Two recent decisions should cause anyone who plans to download music from the Internet to be extremely careful and to think twice before doing so.
By way of background, the Copyright Act gives the copyright owner the option of recovering either actual damages or what are known as “statutory damages” when its copyright has been infringed. Statutory damages do not have to have any relationship to the actual damages suffered, and are more in the nature of a penalty than traditional damages. The Copyright Act provides for statutory damages of between $750 and $30,000 for each act of non-willful infringement and statutory damages of between $750 and $150,000 for each act of willful infringement.
In Sony BMG Music Entertainment v. Tenenbaum, the defendant used well-known file-sharing services like Napster, Morpheus, Kazaa and LimeWire to download and distribute 30 separate songs. After a 5-day trial, the jury found the defendant liable for 30 separate acts of copyright infringement (one for each song) and assessed statutory damages of $22,500 for each song. In total, the defendant was found liable for statutory damages of $675,000, which damage award was upheld on appeal.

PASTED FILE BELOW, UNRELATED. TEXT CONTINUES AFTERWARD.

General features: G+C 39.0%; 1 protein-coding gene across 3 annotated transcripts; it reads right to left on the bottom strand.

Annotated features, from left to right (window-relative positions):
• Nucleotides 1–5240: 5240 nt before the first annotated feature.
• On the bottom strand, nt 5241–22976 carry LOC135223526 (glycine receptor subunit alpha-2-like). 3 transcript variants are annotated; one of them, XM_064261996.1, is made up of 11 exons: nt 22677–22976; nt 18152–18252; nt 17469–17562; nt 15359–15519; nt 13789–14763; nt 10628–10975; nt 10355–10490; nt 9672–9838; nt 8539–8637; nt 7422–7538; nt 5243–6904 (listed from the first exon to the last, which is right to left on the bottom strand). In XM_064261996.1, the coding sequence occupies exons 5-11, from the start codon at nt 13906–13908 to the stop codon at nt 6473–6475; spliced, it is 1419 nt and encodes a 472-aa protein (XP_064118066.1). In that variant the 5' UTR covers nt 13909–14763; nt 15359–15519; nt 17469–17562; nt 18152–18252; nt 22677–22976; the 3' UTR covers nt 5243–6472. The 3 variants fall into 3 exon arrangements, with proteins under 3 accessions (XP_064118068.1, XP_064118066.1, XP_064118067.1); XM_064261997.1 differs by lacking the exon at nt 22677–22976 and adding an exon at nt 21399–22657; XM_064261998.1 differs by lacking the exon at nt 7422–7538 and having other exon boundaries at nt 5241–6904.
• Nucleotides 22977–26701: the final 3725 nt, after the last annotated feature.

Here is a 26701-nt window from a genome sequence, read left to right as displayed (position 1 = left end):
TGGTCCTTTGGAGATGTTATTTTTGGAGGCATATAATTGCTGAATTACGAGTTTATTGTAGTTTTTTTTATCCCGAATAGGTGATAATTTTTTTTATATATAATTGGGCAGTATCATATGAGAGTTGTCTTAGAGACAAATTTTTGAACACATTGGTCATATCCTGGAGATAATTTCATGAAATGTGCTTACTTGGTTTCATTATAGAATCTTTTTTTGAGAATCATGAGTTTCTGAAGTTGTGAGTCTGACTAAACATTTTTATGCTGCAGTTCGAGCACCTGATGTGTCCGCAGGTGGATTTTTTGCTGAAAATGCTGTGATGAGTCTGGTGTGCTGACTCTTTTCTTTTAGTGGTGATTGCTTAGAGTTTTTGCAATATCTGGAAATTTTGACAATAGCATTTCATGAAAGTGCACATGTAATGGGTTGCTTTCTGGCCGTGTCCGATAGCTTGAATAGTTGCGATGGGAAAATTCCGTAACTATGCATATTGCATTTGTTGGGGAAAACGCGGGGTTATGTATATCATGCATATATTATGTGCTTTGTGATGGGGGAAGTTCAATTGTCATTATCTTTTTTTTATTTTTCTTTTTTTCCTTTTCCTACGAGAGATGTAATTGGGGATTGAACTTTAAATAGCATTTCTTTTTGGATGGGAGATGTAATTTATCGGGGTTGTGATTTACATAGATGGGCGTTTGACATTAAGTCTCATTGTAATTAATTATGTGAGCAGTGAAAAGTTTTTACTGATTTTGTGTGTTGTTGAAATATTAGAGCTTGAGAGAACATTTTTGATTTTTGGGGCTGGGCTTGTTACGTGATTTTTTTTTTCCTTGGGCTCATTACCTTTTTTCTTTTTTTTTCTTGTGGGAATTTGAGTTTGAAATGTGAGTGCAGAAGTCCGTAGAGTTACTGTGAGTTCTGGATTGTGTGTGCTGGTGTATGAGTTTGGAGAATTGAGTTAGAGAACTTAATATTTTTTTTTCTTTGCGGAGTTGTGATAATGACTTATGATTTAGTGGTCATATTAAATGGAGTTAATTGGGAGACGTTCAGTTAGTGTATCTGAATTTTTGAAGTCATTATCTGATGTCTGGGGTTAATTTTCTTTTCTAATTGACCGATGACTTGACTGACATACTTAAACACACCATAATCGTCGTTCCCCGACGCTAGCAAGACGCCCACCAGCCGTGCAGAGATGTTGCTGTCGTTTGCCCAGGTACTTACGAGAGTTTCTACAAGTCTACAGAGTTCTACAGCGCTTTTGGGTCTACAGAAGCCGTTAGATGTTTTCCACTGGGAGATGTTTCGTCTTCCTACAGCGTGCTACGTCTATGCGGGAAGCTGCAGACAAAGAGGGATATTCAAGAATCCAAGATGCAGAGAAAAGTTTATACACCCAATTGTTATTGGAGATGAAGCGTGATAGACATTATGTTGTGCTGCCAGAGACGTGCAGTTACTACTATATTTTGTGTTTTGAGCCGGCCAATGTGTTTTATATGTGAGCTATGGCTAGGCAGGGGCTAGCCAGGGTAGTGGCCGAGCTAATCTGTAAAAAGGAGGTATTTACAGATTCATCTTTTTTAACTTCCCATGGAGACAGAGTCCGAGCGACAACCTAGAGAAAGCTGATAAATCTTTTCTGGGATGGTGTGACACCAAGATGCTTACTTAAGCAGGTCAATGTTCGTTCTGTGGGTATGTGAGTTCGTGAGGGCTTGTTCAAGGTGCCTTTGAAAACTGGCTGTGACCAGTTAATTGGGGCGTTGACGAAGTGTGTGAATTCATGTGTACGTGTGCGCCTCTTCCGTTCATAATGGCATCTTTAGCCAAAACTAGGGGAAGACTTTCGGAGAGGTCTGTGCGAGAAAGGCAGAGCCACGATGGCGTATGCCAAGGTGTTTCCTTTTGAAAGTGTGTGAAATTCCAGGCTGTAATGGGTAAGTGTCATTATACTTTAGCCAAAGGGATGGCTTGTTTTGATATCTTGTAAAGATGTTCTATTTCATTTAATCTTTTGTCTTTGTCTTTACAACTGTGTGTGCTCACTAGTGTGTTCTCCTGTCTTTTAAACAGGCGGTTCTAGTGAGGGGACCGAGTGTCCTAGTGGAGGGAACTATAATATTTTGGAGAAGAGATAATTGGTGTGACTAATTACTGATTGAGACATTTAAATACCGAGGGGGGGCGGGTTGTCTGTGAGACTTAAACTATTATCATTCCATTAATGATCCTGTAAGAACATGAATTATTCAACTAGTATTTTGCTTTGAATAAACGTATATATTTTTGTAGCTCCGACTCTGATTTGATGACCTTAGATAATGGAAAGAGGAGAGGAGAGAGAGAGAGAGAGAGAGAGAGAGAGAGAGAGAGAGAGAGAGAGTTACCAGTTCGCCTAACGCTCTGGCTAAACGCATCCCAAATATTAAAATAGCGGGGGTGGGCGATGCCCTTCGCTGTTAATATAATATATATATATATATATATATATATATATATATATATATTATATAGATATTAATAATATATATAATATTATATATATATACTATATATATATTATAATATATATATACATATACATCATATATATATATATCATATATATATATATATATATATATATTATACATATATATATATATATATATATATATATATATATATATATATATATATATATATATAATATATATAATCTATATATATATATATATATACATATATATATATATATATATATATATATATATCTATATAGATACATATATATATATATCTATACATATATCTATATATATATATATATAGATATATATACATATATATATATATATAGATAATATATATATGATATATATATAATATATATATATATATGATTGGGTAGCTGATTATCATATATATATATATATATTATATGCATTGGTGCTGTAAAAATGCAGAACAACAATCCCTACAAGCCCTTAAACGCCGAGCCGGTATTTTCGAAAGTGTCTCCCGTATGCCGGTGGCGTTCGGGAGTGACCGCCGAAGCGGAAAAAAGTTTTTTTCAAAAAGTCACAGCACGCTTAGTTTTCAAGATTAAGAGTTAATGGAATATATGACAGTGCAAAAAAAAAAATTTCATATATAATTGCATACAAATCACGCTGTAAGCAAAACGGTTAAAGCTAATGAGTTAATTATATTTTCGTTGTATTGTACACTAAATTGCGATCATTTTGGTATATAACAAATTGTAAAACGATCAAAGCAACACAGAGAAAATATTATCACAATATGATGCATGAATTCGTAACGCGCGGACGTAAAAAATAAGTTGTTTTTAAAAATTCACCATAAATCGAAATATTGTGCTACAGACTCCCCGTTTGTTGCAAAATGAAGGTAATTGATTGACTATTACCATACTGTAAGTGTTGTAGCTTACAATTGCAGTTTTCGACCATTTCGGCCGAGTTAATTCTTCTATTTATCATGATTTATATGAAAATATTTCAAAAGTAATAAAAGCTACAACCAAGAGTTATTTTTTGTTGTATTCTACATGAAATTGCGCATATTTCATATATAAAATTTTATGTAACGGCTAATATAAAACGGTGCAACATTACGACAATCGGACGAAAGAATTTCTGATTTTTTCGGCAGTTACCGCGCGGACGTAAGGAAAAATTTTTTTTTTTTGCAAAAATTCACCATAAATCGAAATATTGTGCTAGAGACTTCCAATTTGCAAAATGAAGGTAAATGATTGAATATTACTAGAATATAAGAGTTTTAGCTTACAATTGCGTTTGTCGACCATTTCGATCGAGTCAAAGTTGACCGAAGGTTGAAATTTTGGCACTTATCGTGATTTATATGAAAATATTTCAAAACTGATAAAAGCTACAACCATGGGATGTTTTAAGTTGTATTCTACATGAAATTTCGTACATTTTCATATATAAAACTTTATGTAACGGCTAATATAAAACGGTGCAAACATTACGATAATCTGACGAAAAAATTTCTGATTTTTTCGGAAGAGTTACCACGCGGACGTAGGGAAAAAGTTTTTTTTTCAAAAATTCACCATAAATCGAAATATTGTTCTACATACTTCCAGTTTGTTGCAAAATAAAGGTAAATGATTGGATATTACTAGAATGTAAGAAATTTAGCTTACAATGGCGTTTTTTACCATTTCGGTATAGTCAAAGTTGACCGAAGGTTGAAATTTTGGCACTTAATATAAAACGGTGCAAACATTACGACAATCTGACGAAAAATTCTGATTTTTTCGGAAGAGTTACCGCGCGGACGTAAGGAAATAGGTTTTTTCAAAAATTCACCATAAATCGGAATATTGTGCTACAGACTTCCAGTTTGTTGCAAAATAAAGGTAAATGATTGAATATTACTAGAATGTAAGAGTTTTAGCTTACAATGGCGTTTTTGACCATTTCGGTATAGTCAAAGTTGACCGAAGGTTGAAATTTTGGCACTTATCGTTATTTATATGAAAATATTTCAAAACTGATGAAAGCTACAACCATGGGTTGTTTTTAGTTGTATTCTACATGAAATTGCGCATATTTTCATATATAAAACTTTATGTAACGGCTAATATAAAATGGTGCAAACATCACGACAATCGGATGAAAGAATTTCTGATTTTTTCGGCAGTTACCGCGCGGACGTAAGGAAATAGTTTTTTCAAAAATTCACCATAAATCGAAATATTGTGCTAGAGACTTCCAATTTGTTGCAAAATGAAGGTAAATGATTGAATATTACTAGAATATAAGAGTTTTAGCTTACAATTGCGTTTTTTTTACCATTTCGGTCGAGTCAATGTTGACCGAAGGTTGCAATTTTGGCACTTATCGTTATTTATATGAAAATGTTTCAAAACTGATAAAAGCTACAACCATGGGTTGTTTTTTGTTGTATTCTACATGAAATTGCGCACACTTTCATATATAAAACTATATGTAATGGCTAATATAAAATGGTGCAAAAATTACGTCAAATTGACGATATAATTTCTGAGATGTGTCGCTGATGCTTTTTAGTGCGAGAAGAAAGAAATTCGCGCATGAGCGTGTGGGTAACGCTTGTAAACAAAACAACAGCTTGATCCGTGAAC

In another case, several music companies sued an individual who downloaded 1,700 songs using the Kazaa file-sharing service. The defendant was found liable for copyright infringement and ordered to pay $220,000 in statutory damages.
We know from our experience and work in the music and film industries that the music companies (and many film companies) employ sophisticated software and investigative techniques to identify individuals who they believe are illegally downloading their copyrighted works, and they will not hesitate to sue the offenders once identified. So one must ask – is it really worth risking a penalty of $22,500 (or possibly even more) just to download a song?
Our best advice is the old adage – what seems too good to be true probably is. Always assume that a song, video or other work available for download is protected by copyright and that you need permission (and usually will have to pay some kind of fee) to download it. Always use a recognized and legal service (like iTunes and the like) to download your music and videos and you won’t run into the same problems as the defendants in the cases discussed above.